Edited by Ursula Block and Michael Glasmeier
DAAD and gelbe Music: Berlin, 1989.

(book review)

"... some day [...] music, previously conveyed by writing, is, in a single stroke, itself changed into writing; at the price of its immediacy, yet with the hope, so fixed, it will finally be read as the ´last language of mankind after building the Tower´", Adorno says in the volume Broken Music, which gives a comprehensive documentation of and a less comprehensive study on the avant-garde experimentation with music and the medium of record. The documentation covers the material displayed at the Berlin exhibition with the same title in 1988: photos and description of object records, sound sculptures, installations, performances, record-covers as original art works and recorded sound made by visual artists, as well as art publications containing records. Michael Glasmeier´s historical overview forms the bulk of the study. It traces back the main stages of the process in which visual artists - eg. John Cage with his "Imaginary Landscapes", Marcel Duchamp with his "Optical Discs", Nam June Paik with his Schoenberg performance, Jean Dubuffet through his method of "creative dilettantism", and Christian Marclay with his grooveless record - made attempts to break with the traditional habits of hearing, to redefine the old notion of music that excludes noise, the unmusical and disharmonious sounds coming from our environment and to use the medium of record as a material - an objet trouvé - for the visual arts. The emblem of this process could be the postcard to which René Block refers in the first essay: Hermine stacks records in a dishwashing machine. In addition to the brief history, Adorno´s essay on the form of the record and the experiences of the artists Moholy-Nagy, Jean Dubuffet, and Milan Knízák are put in print here. The history reads like this:

The reproduction of the individual

Edison´s revolutionary invention was marvelled and cursed at the same time by his contemporaries. The phonograph made it possible to reproduce a voice once sounded yet at the expense of stiffening the living voice into death and making the dead voice the only living one. The possibility of the recording of the sound raised the dilemma of individuality versus unlimited mechanical reproduction and thus that of life and death thus, in 1911, Felix Auerbach claimed that the gramophone belonged to the chapter on aberrations in the art-business since it made a distorted copy of the original. As music gradually became prevalent over human voice in recordings, this dilemma shifted to the field of aesthetics. Horrified, artists realized that the music engraved in the record killed music, deprived it of its artistic creativity. The change brought about in the trademark of the gramophone records in 1909 properly symbolizes this transition. The angel inscribing grooves on the record with a kind of a quill was substituted for the dog Nipper - the passive consumer - listening patiently to the mechanical voice of his master. This shift was inevitable: in a writing oriented culture, sound, if transcribed, must become a document, an acoustic photograph, lastly, an object.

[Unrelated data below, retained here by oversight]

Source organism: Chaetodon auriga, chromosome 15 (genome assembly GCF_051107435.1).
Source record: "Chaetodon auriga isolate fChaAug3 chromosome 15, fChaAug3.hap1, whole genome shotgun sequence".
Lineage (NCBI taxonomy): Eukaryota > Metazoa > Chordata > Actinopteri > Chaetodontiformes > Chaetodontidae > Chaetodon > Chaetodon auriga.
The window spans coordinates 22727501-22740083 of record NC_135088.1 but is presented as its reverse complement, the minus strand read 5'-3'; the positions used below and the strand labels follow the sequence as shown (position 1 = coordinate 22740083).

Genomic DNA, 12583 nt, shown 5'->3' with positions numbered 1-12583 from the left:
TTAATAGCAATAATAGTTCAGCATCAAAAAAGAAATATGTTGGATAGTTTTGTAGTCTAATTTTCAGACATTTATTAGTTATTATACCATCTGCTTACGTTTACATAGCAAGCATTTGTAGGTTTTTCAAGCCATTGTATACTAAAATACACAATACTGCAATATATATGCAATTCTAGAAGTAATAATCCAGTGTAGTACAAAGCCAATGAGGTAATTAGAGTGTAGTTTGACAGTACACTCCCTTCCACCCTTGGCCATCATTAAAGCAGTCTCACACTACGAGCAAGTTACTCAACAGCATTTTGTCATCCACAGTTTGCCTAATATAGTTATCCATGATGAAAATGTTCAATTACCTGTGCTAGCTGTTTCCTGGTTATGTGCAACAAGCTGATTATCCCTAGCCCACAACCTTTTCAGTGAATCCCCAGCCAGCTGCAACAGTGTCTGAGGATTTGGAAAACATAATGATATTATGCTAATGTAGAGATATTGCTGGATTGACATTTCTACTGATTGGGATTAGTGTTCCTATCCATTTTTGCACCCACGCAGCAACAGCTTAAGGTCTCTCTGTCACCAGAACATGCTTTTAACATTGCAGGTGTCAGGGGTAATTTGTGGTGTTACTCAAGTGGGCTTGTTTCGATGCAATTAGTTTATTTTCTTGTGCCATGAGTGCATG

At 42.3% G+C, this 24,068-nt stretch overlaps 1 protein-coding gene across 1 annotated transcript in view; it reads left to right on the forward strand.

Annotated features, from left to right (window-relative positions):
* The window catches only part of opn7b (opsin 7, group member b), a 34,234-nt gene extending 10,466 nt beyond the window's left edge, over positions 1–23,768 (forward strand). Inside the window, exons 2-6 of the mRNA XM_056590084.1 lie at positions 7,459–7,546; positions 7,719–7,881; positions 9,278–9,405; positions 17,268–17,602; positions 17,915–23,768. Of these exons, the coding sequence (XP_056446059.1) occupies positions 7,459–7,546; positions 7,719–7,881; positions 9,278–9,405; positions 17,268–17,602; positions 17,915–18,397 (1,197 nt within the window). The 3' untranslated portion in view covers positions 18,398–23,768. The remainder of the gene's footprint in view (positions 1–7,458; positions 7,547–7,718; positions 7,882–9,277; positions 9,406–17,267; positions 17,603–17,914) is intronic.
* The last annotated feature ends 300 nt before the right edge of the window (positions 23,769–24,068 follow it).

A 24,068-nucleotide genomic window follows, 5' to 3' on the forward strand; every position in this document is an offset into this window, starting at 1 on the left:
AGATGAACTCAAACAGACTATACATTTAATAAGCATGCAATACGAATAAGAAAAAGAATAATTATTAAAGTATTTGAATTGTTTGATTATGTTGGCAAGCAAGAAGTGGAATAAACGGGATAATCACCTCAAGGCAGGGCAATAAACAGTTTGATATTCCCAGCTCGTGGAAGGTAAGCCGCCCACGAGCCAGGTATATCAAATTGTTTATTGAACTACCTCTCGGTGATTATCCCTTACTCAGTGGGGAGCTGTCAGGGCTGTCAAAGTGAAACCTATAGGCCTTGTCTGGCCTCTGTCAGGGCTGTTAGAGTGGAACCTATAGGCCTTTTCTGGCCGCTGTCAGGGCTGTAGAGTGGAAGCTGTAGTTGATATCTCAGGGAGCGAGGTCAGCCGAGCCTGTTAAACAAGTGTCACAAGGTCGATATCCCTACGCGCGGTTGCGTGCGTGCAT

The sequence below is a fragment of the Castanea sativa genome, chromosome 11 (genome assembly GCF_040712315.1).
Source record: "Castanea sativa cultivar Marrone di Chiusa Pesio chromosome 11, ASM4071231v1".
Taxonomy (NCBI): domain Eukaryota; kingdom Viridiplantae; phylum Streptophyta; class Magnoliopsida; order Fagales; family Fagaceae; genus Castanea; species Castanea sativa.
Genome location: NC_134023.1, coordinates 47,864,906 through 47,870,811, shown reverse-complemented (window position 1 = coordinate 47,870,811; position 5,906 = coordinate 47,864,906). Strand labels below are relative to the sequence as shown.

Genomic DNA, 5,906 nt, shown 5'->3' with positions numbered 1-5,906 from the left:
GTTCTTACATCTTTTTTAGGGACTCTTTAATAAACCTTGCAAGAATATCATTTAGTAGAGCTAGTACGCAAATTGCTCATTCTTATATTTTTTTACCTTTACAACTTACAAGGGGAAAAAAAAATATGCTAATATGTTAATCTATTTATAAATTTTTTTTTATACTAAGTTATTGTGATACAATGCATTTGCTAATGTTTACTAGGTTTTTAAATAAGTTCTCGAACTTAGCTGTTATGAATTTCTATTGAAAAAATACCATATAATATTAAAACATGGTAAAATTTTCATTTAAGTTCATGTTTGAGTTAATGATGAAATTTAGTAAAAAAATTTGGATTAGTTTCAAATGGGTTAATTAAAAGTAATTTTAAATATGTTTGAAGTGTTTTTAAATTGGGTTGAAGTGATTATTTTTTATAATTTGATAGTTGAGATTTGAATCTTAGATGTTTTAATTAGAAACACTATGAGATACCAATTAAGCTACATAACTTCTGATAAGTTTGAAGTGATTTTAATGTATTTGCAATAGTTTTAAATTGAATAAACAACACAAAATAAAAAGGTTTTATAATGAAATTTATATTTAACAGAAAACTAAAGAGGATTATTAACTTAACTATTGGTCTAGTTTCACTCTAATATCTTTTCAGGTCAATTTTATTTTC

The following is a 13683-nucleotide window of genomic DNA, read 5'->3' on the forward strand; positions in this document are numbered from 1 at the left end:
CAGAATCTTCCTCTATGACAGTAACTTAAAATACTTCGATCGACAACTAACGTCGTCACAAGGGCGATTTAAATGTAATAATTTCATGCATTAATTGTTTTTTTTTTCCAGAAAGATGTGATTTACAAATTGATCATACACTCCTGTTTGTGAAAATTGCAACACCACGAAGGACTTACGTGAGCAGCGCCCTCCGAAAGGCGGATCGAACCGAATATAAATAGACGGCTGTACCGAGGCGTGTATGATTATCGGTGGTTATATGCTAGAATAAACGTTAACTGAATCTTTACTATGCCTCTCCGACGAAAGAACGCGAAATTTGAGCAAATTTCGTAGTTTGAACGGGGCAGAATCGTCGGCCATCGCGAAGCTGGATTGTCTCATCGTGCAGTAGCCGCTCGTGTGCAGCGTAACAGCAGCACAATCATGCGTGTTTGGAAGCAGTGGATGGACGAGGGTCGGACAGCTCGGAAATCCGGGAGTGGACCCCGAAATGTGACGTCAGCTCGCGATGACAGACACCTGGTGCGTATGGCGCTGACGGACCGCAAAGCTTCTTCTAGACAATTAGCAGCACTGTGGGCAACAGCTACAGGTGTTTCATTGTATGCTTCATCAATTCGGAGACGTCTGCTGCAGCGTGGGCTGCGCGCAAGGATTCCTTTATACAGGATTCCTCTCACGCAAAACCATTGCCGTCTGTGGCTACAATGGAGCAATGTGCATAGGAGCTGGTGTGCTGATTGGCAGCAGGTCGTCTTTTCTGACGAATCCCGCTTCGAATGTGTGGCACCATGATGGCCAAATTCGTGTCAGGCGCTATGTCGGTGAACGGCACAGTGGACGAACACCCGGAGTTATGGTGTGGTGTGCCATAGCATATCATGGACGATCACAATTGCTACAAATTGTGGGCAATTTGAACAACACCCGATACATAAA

The reproduction of that which has never sounded out

The Futurists, the Dadaists as well as the Bauhaus were concerned with the problem to turn reproduction into creative production. In 1923, László Moholy-Nagy suggested that compositions should be created directly on the record, which might well astonish modern CD consumers. Having experienced the course of the spirals etched in the record with the help of a needle, he says, one could establish his own "Ritzschrift" (etching)-ABC. Applying this specific but unique language one could engrave the graphic diagrams onto the surface of a large record by his own hand. The engraved record then could be reduced by the means of photography to the size of the conventional records. Transforming graphic diagrams into music was, however, not welcomed by musicians but it cast light upon the written character of sound. Music can be depicted without ever having been sounded out.

The unique and the irreproducable

By breaking, piercing, painting, cutting and sticking records, Milan Knízák made a series of collages called "Broken Music" in the sixties. His "prepared" records cannot be played by the record played, the pick-up won´t follow the distorted spiral of the grooves: the music inscribed will not sound out any more. These records ceased to be records in the true sense of the word. They are mere record objects - distorted yet recognizable -, unique artifacts which cannot be reproduced. Sounds engraved in the destroyed records cannot be transcribed in any system of signs. In fact, the record itself has become a sign - yet, within what system should this sign be interpreted?

(Ágnes Ivacs)